United States District Court, E.D. Oklahoma
KATRINA L. SCOTT, Plaintiff,
NANCY A. BERRYHILL, Acting Commissioner of Social Security Administration, Defendant.
OPINION AND ORDER
KIMBERLY E. WEST, UNITED STATES MAGISTRATE JUDGE
Katrina L. Scott (the “Claimant”) requests
judicial review of the decision of the Commissioner of the
Social Security Administration (the
“Commissioner”) denying Claimant's
application for disability benefits under the Social Security
Act. Claimant appeals the decision of the Administrative Law
Judge (“ALJ”) and asserts that the Commissioner
erred because the ALJ incorrectly determined that Claimant
was not disabled. For the reasons discussed below, it is the
determination of this Court that the Commissioner's
decision be REVERSED and REMANDED for further proceedings.
Security Law and Standard of Review
under the Social Security Act is defined as the
“inability to engage in any substantial gainful
activity by reason of any medically determinable physical or
mental impairment. . .” 42 U.S.C. § 423(d)(1)(A).
A claimant is disabled under the Social Security Act
“only if his physical or mental impairment or
impairments are of such severity that he is not only unable
to do his previous work but cannot, considering his age,
education, and work experience, engage in any other kind of
substantial gainful work which exists in the national
economy. . .” 42 U.S.C. §423(d)(2)(A). Social
Security regulations implement a five-step sequential process
to evaluate a disability claim. See, 20 C.F.R.
§§ 404.1520, 416.920.
review of the Commissioner's determination is limited in
scope by 42 U.S.C. § 405(g). This Court's review is
limited to two inquiries: first, whether the decision was
supported by substantial evidence; and, second, whether the
correct legal standards were applied. Hawkins v.
Chater, 113 F.3d 1162, 1164 (10th Cir. 1997)(citation
omitted). The term “substantial evidence” has
been interpreted by the United States Supreme Court to
require “more than a mere scintilla. It means such
relevant evidence as a reasonable mind might accept as
adequate to support a conclusion.” Richardson v.
Perales, 402 U.S. 389, 401 (1971) (quoting
Consolidated Edison Co. v. NLRB, 305 U.S. 197, 229
(1938)). The court may not re-weigh the evidence nor
substitute its discretion for that of the agency. Casias
v. Secretary of Health & Human Servs., 933 F.2d 799,
800 (10th Cir. 1991). Nevertheless, the court must review the
record as a whole, and the “substantiality of the
evidence must take into account whatever in the record fairly
detracts from its weight.” Universal Camera Corp.
v. NLRB, 340 U.S. 474, 488 (1951); see also,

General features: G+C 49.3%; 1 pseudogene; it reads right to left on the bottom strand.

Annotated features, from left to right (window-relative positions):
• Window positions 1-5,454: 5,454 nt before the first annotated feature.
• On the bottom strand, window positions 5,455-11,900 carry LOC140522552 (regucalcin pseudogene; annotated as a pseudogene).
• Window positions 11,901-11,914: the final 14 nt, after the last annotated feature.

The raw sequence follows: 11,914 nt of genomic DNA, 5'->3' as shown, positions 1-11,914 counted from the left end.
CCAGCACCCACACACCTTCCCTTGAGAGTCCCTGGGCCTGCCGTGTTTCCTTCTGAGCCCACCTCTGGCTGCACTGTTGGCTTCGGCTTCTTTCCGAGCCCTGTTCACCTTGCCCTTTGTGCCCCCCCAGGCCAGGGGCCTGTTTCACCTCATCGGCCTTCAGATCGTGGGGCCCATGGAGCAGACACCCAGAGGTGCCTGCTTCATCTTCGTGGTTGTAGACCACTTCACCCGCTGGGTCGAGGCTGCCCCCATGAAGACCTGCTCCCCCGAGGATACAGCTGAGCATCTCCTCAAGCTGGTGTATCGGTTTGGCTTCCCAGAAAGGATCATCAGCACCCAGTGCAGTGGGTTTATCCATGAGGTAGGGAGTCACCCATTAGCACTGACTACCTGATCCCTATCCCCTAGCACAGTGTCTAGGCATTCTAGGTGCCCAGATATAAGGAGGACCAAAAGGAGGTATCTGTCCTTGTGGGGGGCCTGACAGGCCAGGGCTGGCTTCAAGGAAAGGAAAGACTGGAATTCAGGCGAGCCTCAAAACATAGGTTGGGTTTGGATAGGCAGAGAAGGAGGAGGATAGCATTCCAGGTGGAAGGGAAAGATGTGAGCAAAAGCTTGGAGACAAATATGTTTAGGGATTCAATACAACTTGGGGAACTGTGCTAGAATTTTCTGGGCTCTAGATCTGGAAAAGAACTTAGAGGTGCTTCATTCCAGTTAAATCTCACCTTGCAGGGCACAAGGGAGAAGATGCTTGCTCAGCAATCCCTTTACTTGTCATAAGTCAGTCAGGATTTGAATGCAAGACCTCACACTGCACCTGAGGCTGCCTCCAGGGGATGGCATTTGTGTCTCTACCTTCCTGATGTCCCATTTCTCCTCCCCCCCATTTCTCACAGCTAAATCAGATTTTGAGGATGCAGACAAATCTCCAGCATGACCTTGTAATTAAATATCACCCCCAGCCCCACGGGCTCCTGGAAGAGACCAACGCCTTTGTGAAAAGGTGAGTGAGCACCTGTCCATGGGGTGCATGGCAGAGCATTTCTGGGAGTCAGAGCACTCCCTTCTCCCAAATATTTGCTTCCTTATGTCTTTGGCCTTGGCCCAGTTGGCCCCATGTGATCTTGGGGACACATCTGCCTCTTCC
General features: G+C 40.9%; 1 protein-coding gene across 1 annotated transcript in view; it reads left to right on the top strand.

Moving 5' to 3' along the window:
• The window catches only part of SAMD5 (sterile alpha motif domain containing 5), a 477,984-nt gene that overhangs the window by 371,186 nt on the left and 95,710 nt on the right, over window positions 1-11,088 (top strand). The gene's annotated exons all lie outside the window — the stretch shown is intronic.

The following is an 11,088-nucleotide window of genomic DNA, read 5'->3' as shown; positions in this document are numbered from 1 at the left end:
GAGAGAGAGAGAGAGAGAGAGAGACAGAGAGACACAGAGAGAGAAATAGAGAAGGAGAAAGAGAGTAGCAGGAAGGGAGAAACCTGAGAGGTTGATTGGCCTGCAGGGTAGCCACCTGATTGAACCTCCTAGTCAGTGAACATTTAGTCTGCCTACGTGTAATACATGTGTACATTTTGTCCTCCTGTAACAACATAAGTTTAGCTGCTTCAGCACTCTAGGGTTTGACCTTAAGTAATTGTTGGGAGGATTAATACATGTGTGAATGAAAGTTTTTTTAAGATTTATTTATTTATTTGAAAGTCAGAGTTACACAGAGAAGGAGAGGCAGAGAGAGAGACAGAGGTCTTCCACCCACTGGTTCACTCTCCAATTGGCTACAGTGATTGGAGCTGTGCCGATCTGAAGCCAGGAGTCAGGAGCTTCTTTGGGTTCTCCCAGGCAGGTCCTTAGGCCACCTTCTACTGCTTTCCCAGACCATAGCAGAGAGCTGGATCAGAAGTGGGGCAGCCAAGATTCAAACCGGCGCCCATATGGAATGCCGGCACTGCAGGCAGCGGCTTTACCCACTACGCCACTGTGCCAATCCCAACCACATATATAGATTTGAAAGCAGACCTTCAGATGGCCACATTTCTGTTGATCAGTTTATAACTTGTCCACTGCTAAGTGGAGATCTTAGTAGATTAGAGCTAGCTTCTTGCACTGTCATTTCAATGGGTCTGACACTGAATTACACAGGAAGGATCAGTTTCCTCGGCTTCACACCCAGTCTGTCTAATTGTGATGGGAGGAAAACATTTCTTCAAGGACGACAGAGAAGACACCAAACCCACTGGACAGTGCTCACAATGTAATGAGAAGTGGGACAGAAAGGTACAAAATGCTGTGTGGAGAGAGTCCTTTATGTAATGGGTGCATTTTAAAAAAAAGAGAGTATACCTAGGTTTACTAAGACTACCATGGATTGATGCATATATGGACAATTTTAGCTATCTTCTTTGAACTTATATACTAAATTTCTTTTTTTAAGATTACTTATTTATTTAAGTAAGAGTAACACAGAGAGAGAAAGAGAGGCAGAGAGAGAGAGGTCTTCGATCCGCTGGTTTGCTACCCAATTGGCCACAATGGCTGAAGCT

Casias, 933 F.2d at 800-01.
was 46 years old at the time of the ALJ's latest
decision. Claimant obtained a GED and attended two years of
college, obtaining an associates degree in criminal justice.
Claimant has worked in the past as a clerical
worker/bookkeeper. Claimant alleges an inability to work
beginning April 1, 2007 due to limitations resulting from
back problems, numbness in the legs, and bladder problems.
October 15, 2009, Claimant protectively filed for
supplemental security income pursuant to Title XVI (42 U.S.C.
§ 1381, et seq.) of the Social Security Act.
Claimant's application was denied initially and upon
reconsideration. After an administrative hearing, the
Administrative Law Judge (“ALJ”) issued an
unfavorable decision on March 3, 2011. The Appeals Council
denied review but this Court reversed and remanded the
decision on appeal.
September 16, 2013, the ALJ conducted a second administrative
hearing. On January 14, 2014, the ALJ issued an unfavorable
decision. The Appeals Council declined to review the decision
on April 14, 2014. By Order and Judgment entered November 17,
2015, this Court again reversed the ALJ's decision and
remanded the case for further proceedings.
supplemental hearing on remand, ALJ Doug Gabbard, II entered
a third unfavorable decision on September 1, 2016. Claimant
did not file written exceptions with the Appeals Council so
that body did not assume jurisdiction over the case. As a
result, the decision of the ALJ represents the
Commissioner's final decision for purposes of further
appeal. 20 C.F.R. §§ 404.984, 416.1484.
of the Administrative Law Judge
made his decision at step four of the sequential evaluation.
He determined that while Claimant suffered from severe
impairments, she retained the residual functional capacity
(“RFC”) to perform her past relevant work.